Illinois exports about 50 percent of its corn crop each year. (Photo by Carrie Muehling/WJBC)
By Carrie Muehling
BLOOMINGTON – The threat of a delay in river traffic on the Mississippi River is already affecting basis levels in parts of Illinois.
As of Dec. 14, the water level at the St. Louis gauge stood at minus 2.75 feet. The U.S. Army Corps of Engineers can maintain navigation between St. Louis and Cairo, Ill. as long as the river stays above minus five feet at the St. Louis gauge. It appears the river could drop below that mark by Dec. 27.
Markets are reacting locally and internationally according to Phil Thornton, value enhanced project director with the Illinois Corn Marketing Board, who is keeping an eye on basis levels in Illinois.
“Between St. Louis and Cairo, the basis bids are $1.00 plus below the Board of Trade. Elevators in that area are very skeptical about taking corn in and being able to ship it,” said Thornton. “Obviously the low water has a huge impact to this, not only to the elevator systems, but also to the end users who are trying to get it down through the mid-Miss area. They’re very concerned if the river is going to be closed if they’ll be able to actually get the corn.”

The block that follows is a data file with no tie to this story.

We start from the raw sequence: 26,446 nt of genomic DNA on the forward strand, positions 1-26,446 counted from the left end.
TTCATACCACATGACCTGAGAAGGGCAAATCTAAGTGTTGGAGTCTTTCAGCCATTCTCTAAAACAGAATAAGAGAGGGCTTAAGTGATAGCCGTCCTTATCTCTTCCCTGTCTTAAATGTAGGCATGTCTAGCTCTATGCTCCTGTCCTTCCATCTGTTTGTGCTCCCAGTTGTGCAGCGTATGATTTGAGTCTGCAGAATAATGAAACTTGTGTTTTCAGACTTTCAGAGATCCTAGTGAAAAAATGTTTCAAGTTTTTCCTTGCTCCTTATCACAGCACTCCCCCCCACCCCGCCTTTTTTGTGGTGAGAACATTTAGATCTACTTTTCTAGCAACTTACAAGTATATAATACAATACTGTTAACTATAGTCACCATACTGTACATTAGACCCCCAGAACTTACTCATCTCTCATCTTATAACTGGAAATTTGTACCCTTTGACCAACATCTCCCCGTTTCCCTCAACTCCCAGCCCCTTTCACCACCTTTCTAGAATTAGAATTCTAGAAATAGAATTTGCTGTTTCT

Illinois exports over 50 percent of the corn grown in the state. Basis not influenced as much in the northern part of Illinois, where they still have ethanol plants, the container market and shuttle loaders. Southern Illinois also has higher basis bids right now because of its proximity to the Ohio River.
Repercussions of a river shutdown could include fertilizer prices jumping $30 to $50 a ton. More than 10,000 barges would be stopped, delaying about 300 million bushels of corn and other products from getting to market, which represent about $2.3 billion in value. If a delay occurs, Thornton said export customers will look to Brazil for their products.
“Over the previous two days, South Korea bought 630,000 metric tons. None of that will be coming from the U.S. They will be sourced out of Brazil because they are just basically killing our export bid right now,” said Thornton.
Weekly export sales report of 10.2 million bushels brings the yearly total to 492 million bushels, only 43 percent of expected yearly total.
“I would anticipate that in the Jan. USDA report that they will probably have to adjust the export sales down,” said Thornton.
More information is available at www.ilcorn.org. Click on the box labeled “River Watch.”
Carrie Muehling can be reached at firstname.lastname@example.org.